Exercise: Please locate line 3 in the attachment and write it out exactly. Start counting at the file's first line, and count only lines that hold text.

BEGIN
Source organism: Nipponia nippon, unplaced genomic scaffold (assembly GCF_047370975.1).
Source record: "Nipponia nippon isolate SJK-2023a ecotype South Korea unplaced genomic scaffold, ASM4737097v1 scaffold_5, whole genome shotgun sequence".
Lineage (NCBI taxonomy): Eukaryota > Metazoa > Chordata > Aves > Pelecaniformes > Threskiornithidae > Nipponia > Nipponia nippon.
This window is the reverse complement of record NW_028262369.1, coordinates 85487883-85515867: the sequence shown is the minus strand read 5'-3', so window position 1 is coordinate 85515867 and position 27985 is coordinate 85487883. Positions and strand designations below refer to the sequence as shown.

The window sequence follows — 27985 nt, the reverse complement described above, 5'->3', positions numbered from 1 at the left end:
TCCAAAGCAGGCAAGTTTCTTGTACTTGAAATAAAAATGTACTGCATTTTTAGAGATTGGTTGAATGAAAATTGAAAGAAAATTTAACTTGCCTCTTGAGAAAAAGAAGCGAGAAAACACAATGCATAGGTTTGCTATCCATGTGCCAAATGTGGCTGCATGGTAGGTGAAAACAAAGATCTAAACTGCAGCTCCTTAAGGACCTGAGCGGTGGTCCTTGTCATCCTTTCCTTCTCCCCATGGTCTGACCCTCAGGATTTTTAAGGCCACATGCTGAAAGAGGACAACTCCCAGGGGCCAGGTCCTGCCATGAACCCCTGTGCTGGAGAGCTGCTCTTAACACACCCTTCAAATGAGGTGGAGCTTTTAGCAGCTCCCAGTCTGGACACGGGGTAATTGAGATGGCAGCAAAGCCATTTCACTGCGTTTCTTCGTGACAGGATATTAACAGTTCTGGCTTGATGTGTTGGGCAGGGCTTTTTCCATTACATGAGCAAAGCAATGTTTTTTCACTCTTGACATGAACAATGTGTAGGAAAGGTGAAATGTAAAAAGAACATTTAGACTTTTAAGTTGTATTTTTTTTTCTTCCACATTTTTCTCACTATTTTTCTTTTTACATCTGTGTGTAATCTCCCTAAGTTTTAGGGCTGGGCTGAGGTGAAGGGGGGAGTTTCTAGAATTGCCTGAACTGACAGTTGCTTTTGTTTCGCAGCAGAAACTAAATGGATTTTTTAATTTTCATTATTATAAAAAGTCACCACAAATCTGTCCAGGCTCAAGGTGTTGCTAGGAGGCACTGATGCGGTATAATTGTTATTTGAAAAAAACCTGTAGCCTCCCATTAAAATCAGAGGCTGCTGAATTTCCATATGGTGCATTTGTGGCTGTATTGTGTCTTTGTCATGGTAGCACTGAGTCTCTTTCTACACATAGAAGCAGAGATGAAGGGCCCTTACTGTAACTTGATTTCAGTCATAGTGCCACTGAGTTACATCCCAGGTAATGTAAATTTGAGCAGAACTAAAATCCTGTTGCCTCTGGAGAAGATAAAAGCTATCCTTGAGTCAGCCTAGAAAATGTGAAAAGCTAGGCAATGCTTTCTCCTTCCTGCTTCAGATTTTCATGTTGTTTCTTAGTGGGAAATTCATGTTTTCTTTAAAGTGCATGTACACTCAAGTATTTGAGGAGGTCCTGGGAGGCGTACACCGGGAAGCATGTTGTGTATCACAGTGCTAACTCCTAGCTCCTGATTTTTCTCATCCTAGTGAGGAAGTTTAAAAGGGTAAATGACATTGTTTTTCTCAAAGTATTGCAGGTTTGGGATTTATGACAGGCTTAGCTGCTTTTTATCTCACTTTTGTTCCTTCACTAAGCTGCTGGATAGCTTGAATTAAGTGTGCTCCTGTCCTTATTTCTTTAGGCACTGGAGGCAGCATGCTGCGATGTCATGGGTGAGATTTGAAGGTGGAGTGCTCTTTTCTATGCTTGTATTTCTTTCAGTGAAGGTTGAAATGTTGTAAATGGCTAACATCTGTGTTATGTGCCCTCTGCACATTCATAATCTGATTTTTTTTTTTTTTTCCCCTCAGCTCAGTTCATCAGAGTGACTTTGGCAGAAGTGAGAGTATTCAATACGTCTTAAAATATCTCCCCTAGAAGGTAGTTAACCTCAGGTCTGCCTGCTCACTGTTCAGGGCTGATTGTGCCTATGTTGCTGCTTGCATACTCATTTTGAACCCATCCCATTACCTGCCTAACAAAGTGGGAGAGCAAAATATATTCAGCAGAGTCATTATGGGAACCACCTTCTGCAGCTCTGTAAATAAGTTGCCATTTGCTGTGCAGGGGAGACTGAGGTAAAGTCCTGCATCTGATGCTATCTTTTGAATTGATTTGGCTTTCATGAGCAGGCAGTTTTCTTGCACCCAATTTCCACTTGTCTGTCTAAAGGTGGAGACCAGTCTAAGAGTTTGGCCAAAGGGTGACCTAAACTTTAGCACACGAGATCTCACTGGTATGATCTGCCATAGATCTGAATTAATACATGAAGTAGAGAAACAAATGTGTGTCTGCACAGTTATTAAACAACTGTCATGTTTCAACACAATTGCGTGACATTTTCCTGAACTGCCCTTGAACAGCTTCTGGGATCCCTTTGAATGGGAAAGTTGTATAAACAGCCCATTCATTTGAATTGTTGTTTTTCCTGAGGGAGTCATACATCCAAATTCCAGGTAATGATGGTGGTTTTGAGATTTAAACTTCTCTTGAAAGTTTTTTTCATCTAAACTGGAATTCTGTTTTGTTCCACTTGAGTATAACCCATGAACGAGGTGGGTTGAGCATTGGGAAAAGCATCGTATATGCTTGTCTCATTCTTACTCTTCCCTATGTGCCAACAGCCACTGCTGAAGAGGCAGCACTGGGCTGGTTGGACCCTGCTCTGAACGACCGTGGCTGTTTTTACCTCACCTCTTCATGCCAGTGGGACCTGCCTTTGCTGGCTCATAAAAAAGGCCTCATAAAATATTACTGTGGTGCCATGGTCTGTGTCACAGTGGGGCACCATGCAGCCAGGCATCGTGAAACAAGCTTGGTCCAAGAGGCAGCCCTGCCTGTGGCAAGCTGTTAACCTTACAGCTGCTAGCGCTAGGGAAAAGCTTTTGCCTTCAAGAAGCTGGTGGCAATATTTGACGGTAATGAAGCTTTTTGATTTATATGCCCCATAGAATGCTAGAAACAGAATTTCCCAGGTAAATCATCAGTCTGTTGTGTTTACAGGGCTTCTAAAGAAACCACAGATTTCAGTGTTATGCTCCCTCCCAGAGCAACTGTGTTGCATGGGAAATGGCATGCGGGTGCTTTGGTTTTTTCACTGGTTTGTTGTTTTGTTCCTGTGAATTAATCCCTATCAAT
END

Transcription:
Lineage (NCBI taxonomy): Eukaryota > Metazoa > Chordata > Aves > Pelecaniformes > Threskiornithidae > Nipponia > Nipponia nippon.